The Bayesian approach is a suitable alternative in constructing appropriate models for observed record values because the number of these values is small. This paper provides an objective Bayesian analysis method for upper record values arising from the Rayleigh distribution. For the objective Bayesian analysis, the Fisher information matrix for unknown parameters is derived in terms of the second derivative of the log-likelihood function by using Leibniz’s rule; subsequently, objective priors are provided, resulting in proper posterior distributions. We examine if these priors are the PMPs. In a simulation study, inference results under the provided priors are compared through Monte Carlo simulations. Through real data analysis, we reveal a limitation of the appropriate confidence interval based on the maximum likelihood estimator for the scale parameter and evaluate the models under the provided priors.
Observations of survival times of objects, precipitation levels, Olympic records, or daily stock prices greater than the existing respective records, are called the upper record values. This concept was introduced by Chandler (1952). Let {
The statistical inference based on the record values has limitations due to small sample sizes, although the modelling for small samples is an important issue in statistical application. In addition, the likelihood function for unknown parameters and the predictive likelihood function respectively provided by Arnold
However, subjective Bayesian approaches cannot be properly used in situations in which little or no prior information is available. In this case, the Bayesian inference can rely on the noninformative or objective priors. The most widely used noninformative priors are the Jeffreys prior (Jeffreys, 1961) and the reference prior (Bernardo, 1979; Berger and Bernardo, 1989, 1992). In addition, the probability matching prior (PMP) introduced by Welch and Peers (1963) has gained recent popularity due to its frequentist properties.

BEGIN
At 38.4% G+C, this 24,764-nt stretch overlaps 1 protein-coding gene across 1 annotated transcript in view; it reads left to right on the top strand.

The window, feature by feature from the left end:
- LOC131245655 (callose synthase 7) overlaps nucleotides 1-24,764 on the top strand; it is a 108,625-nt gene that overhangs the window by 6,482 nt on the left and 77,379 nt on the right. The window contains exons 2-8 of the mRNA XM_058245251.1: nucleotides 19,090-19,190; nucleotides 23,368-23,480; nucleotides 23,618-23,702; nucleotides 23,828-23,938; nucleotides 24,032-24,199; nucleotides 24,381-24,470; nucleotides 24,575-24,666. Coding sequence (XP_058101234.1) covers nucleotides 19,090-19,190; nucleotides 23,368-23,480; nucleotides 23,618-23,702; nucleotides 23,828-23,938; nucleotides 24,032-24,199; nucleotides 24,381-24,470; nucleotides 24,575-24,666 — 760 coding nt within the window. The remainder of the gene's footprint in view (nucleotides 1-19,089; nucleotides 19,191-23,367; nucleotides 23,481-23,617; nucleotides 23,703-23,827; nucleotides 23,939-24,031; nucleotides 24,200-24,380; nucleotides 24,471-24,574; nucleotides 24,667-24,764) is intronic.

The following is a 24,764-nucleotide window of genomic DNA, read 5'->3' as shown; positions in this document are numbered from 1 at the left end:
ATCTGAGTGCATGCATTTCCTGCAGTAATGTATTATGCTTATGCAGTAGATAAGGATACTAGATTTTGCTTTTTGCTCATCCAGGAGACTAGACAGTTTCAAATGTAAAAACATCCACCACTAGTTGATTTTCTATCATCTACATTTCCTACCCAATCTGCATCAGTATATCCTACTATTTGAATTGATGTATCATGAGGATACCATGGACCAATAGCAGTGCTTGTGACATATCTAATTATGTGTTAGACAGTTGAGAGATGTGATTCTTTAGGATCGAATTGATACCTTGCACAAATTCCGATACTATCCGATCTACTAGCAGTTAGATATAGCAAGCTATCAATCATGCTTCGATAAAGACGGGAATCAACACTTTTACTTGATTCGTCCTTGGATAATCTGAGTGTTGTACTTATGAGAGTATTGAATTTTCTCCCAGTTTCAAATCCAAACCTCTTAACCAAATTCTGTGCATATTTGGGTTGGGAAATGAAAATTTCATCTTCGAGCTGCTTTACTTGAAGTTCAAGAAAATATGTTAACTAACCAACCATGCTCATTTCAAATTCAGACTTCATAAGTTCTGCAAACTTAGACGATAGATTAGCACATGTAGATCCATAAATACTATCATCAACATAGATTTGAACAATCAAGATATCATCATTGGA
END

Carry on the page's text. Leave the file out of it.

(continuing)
This article provides an objective Bayesian approach based on noninformative priors to estimate the unknown parameters of the two-parameter Rayleigh distribution with the CDF
and the PDF
where
This article focuses on inference based on the objective priors to avoid the risk from inappropriate prior information and reduce the effort in obtaining sufficient prior information. To develop the method based on the objective priors, it needs to obtain a closed form of the Fisher information matrix for unknown parameters (
The rest of this paper is organized as follows. Section 2 provides the Fisher information matrix in terms of the second derivative of the log-likelihood and preferred objective priors (the Jeffreys and reference priors and the second-order PMP) for unknown parameters (
This section provides the Fisher information matrix for unknown parameters (
Let
where
is the marginal density function of
which has computational convenience compared with (
Suppose that the marginal density function (
By Leibniz’s rule, the right-hand side in (
where
Let
Then, we have
Suppose that the function (
For
because
This completes the proof.
By (
In addition, in
by taking the expectation, we have
Therefore,
by (
Let
Then, we have
By taking the expectation,
Then, the first term is zero by Remark 2 and the second term is also zero because − log (1 −
Similarly, we can obtain the following result:
The result (
Let
and
where
Therefore, the expectation of the partial derivative of the log-likelihood function is
by the relationship
By Remark 2, the Fisher information matrix for (
where
Then, the Fisher information (
from the expectations (
for
the Fisher information matrix (
where
and
where
Based on the Fisher information (
The Jeffreys prior is proportional to the square root of the determinant of the Fisher information. Therefore, the Jeffreys prior for (
Note that the Jeffreys prior may lead to some undesirable frequentist properties in the presence of nuisance parameters (Bernardo and Smith, 1994). The following theorem provides a reference prior for (
This is proved by using the algorithm provided by Berger and Bernardo (1989). We first give a proof procedure when
where
and the following proper prior is obtained:
where
and
where
When
From the above sequence of compact sets, it follows that
and
Then, the marginal reference prior for
and the reference prior for (